Protesters snarled rush hour traffic and closed down the metro in Brazil's economic center Sao Paulo on Friday at the start of a nationwide strike called by unions opposing austerity reforms.
Police used tear gas to clear highways of protesters. But bus services, the metro and trains all stopped working, bringing the country's biggest city to a standstill.
In Rio de Janeiro, protesters lit fires on a major bridge, disrupting commuter traffic. Many banks were shut.
However, the city appeared to be less affected, with private businesses such as restaurants, cafes and shops opening normally.
In Belo Horizonte, another major city, the metro was also completely closed down, CBN radio reported.
Unions and leftwing organizations called for a general strike to oppose center right President Michel Temer's push for a sharp reduction in pension benefits and other austerity reforms.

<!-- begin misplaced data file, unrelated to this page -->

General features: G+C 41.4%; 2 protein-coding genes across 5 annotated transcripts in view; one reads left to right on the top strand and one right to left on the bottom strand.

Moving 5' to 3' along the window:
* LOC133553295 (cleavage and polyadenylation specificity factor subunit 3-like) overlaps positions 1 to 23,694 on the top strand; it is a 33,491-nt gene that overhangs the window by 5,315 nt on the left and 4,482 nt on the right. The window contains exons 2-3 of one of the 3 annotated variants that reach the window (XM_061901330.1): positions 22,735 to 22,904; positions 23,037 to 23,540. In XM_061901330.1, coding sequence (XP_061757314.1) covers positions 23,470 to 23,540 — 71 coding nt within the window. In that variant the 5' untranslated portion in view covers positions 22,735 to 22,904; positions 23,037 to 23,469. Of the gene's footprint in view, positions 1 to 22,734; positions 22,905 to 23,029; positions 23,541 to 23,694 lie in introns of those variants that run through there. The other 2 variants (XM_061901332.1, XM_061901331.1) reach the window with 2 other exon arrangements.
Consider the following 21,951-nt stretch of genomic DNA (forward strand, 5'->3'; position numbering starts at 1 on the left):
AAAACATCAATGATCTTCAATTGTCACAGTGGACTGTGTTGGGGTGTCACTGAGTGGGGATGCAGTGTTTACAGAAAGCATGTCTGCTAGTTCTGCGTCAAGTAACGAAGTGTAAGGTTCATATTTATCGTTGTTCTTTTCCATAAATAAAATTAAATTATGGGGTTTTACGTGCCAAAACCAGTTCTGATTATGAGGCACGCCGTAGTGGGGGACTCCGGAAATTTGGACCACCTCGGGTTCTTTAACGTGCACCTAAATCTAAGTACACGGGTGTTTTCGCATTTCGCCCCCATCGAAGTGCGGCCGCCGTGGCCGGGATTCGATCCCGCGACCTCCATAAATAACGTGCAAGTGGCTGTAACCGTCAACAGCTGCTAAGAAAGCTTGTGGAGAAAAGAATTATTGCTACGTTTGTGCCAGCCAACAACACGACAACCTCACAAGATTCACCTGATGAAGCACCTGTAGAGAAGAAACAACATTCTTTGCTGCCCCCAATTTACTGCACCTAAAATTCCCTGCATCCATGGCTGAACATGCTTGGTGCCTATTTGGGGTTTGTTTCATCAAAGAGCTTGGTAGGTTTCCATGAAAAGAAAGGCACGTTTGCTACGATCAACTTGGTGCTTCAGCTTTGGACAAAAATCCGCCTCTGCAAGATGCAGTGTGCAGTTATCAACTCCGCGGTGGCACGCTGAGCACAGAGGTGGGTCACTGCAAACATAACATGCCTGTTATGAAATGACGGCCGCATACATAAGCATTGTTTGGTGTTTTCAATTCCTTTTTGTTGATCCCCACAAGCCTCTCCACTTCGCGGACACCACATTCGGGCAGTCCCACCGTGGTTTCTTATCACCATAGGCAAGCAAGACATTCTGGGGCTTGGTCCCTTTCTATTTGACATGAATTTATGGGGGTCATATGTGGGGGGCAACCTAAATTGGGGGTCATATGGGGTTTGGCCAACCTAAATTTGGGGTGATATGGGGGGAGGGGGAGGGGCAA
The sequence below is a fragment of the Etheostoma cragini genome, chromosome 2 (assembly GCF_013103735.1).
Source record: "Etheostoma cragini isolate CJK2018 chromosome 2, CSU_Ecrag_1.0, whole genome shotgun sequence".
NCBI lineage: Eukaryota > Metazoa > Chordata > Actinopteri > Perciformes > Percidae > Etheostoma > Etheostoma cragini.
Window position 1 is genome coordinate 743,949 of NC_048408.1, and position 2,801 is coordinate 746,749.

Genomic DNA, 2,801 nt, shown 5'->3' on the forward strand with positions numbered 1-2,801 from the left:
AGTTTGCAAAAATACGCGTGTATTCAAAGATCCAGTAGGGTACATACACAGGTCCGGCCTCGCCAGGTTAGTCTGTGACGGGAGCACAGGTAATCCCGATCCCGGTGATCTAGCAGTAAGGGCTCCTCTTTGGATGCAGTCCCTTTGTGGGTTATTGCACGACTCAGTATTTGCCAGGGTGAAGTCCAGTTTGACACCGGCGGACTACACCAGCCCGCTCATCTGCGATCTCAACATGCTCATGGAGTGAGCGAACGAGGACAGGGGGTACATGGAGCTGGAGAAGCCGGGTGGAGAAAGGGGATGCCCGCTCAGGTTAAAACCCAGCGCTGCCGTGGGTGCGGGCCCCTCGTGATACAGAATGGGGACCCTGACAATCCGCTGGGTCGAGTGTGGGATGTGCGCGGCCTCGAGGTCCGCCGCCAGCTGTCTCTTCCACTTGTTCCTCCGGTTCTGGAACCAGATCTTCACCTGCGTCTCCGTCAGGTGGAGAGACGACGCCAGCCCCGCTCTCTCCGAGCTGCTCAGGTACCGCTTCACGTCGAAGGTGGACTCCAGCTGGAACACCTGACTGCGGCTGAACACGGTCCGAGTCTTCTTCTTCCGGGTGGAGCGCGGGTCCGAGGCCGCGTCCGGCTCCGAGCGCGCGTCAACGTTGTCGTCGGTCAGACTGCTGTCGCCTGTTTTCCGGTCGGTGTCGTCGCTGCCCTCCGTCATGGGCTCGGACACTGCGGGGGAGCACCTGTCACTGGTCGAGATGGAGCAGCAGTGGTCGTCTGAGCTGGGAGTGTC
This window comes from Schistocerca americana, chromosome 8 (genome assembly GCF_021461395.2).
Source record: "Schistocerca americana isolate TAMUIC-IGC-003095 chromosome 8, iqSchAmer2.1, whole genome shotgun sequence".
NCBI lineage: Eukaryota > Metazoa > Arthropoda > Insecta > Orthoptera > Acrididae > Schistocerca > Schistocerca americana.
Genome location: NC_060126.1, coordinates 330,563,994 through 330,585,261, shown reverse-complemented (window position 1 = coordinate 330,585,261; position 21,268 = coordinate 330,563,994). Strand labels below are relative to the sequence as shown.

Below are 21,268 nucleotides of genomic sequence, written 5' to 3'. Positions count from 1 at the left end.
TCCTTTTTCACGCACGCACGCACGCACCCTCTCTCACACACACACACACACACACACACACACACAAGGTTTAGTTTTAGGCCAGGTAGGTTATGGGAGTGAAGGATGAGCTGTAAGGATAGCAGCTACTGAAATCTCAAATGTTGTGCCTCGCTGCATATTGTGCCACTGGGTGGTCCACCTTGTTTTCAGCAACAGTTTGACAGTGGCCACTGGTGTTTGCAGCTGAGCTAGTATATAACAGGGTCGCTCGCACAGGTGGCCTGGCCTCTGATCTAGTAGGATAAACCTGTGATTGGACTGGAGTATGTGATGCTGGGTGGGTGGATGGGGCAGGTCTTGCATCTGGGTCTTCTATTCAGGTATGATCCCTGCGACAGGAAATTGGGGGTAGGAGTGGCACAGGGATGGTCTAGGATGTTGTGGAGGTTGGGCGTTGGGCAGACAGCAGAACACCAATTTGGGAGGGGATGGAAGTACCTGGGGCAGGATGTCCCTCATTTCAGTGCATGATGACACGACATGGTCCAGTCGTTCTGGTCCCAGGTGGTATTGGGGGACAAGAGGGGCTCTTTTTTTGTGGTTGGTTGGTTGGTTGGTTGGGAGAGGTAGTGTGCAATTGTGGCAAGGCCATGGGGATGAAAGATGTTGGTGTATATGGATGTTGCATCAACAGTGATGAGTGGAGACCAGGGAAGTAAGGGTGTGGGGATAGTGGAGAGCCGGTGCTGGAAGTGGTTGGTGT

The strike appeared to be having greatest effect in heavily unionized parts of the economy, including transportation, the post office and some hospital staff.
Despite reports of delayed and cancelled flights at some airports, a spokesman for the National Civil Aviation Agency told AFP that "operations at the airports are functioning normally."
Temer has said that without severe fiscal discipline and belt tightening, Latin America's biggest economy will not be able to exit a two-year recession.
The most controversial measure is to raise the retirement age to 65 for men and 62 for women, up from 60 and 55 at present.
The government is also pushing for a liberalization of labor laws and has succeeded in getting Congress to pass a 20-year spending freeze.
The struggle over austerity comes against a backdrop of ever worsening conditions for ordinary Brazilians, even if government officials say the economy is slowly turning the corner.
The statistics office on Friday said unemployment had hit yet another new record at 13.7 percent for the last quarter, up from 13.2 percent, with 14 million people out of work.
Brazil's economy shrank 3.8 percent in 2015 and is expected to have contracted a further 3.5 percent in 2016, the most painful recession in a century.